Find out how to make it work when it comes to group work with our latest guide.
Group work is a great opportunity to analyse, discuss and explore ideas with fellow students, so it features in most degrees. However, if you’ve ever been in a team where certain members don’t contribute to the work, then you might be frustrated when you hear that a group project is looming. Here are three effective strategies to improve group work and get the grade you deserve, even if you would rather work alone.
Set clear goals
At the start of any team project, you should spend your first meeting agreeing on specific targets and setting some ground rules. This will improve your experience working in a group as everyone will understand their contribution to the project.
Decide how often you'll meet, how you'll communicate with each other and how the group will be led. Ask your peers what their strengths are so you can divide the work to match each member’s best skills.
Ensure everyone contributes
While some people are naturally confident in group work situations, others may initially find putting their points forward challenging. If you notice members of the group that aren’t forthcoming with their ideas, why not prompt them for their opinions?
It’s essential to establish roles within a group to make sure the project runs smoothly. Whether you’re better at listening or directing, there’s a role for everyone:
- The leader - ensures the group remains on-task by coordinating resources, assigning tasks and driving members to achieve a positive result.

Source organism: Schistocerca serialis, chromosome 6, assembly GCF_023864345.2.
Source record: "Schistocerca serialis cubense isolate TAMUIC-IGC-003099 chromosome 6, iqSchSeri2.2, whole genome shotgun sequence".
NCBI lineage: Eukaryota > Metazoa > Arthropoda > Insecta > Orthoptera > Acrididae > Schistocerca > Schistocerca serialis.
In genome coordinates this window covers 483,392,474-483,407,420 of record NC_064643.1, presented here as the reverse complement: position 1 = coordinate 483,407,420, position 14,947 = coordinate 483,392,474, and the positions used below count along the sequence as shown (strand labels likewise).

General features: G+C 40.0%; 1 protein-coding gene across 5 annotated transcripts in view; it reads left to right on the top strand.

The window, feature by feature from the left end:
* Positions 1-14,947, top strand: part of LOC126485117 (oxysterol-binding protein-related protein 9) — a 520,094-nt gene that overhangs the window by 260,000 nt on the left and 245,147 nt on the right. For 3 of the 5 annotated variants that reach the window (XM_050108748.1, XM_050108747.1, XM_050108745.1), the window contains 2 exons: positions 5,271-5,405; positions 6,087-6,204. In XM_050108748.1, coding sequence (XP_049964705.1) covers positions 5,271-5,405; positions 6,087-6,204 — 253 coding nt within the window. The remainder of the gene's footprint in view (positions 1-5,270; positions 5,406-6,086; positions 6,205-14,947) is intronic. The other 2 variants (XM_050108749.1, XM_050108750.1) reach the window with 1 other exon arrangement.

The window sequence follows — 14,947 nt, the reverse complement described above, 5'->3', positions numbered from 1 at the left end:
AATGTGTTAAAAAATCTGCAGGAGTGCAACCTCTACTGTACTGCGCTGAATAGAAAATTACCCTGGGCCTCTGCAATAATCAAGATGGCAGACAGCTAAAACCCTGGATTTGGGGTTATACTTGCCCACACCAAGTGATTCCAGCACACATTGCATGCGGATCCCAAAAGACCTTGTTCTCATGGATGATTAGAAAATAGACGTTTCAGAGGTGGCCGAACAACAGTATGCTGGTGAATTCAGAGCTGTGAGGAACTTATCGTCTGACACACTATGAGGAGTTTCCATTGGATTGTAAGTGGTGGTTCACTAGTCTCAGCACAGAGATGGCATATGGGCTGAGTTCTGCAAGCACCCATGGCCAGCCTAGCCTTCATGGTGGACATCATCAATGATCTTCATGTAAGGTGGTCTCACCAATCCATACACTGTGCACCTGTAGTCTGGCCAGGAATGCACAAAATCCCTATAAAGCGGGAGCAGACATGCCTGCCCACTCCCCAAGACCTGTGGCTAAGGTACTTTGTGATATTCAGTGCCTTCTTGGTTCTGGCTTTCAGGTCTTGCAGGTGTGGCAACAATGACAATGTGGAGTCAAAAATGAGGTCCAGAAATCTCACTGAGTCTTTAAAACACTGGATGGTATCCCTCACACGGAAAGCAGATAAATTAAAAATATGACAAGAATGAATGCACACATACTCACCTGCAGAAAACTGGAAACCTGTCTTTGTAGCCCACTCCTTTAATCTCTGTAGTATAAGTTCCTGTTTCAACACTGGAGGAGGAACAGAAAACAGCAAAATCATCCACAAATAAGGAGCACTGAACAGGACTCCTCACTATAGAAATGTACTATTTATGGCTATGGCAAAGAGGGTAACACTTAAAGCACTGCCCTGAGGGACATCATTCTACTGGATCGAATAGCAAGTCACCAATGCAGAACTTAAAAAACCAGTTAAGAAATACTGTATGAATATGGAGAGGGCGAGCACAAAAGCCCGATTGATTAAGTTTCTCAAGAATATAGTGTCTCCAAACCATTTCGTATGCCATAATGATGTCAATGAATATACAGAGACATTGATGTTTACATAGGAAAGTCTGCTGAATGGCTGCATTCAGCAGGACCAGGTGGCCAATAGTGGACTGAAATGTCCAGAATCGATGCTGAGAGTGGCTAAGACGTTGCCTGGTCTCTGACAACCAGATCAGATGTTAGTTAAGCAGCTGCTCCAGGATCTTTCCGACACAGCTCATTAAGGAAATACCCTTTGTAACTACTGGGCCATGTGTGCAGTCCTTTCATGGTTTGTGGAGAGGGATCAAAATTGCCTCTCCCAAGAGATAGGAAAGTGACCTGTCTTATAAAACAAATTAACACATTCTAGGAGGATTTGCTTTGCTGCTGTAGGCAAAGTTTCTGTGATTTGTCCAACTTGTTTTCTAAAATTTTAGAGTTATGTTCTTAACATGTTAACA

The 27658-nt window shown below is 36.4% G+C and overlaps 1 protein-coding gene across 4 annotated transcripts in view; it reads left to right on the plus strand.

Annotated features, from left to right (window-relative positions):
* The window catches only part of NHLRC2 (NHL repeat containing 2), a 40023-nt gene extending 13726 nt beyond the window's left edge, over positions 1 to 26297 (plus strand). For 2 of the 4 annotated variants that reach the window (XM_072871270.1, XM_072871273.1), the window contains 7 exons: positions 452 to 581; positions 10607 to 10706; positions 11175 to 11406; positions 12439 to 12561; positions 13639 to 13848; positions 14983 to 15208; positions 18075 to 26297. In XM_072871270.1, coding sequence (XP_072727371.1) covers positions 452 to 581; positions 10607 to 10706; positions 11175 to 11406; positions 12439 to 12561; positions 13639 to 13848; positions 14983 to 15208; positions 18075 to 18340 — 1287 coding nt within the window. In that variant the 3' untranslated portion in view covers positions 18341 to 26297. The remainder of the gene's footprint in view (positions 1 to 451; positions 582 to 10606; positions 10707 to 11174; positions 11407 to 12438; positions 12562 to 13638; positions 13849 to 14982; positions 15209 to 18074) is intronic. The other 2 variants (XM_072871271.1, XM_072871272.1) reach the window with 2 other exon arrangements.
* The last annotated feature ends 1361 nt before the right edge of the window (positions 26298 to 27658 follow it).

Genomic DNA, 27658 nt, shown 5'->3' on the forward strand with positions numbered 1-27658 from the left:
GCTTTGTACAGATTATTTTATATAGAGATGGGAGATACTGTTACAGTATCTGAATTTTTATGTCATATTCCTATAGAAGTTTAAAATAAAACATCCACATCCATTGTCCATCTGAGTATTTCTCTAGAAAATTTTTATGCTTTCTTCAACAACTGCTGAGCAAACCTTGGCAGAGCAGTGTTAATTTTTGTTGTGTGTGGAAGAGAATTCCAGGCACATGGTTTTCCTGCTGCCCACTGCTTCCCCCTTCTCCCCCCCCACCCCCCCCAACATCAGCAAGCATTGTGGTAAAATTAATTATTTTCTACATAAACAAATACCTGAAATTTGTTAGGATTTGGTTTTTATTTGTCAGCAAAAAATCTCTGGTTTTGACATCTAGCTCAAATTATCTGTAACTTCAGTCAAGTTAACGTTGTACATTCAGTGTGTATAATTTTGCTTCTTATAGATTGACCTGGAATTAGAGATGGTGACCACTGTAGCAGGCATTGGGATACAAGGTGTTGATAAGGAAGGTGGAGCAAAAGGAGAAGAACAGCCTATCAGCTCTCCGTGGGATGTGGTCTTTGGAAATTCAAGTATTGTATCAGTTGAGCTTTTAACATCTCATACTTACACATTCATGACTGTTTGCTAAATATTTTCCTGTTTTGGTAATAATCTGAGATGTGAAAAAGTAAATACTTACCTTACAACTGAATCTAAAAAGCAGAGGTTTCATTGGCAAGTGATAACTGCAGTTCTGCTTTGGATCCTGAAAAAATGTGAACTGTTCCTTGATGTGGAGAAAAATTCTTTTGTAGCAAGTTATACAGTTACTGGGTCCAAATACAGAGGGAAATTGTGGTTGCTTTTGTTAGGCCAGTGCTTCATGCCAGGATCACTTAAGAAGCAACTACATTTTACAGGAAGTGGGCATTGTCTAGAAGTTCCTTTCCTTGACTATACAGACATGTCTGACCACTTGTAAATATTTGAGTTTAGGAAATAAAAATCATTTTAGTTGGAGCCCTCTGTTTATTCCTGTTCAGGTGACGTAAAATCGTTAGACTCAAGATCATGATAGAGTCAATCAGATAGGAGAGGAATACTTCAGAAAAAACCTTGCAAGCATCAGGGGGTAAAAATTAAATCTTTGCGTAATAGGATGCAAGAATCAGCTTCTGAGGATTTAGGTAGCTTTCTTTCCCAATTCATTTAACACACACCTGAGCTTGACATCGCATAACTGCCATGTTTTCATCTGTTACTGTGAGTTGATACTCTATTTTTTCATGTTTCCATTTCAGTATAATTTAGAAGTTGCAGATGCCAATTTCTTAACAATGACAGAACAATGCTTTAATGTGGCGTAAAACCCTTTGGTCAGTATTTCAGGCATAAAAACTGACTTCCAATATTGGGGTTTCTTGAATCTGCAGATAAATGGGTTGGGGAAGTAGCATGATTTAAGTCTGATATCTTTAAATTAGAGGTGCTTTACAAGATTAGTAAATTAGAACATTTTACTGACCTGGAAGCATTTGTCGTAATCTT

- The compromiser - attempts to maintain harmony and rapport by resolving any differences of opinion.
- The encourager - energises the team, suggesting ideas and confronting any problems.
- The evaluator - offers a critical analysis of all options before coming to an informed decision.
- The ideas - suggests original and new ways to organise the task or solve problems.
- The recorder - keeps the group focused and organised through timekeeping and note-taking
Unless you want to seriously jeopardise your chances of success, some behaviours should be avoided at all costs. You'll find that your task can quickly go off the rails if even just one participant:
- becomes overly aggressive
- displays unhappiness with any decisions made
- disrespects others and criticises their ideas without suggesting alternatives
- distracts focus by acting the clown
- fails to contribute
- listens too little and interrupts others when they're talking
- talks too much and dominates the discussion
While disagreements are inevitable, it's important not to make things personal. After all, the grade you receive depends on your team and your ability to work together, so it’s important that you can collaborate effectively and put your differences aside.
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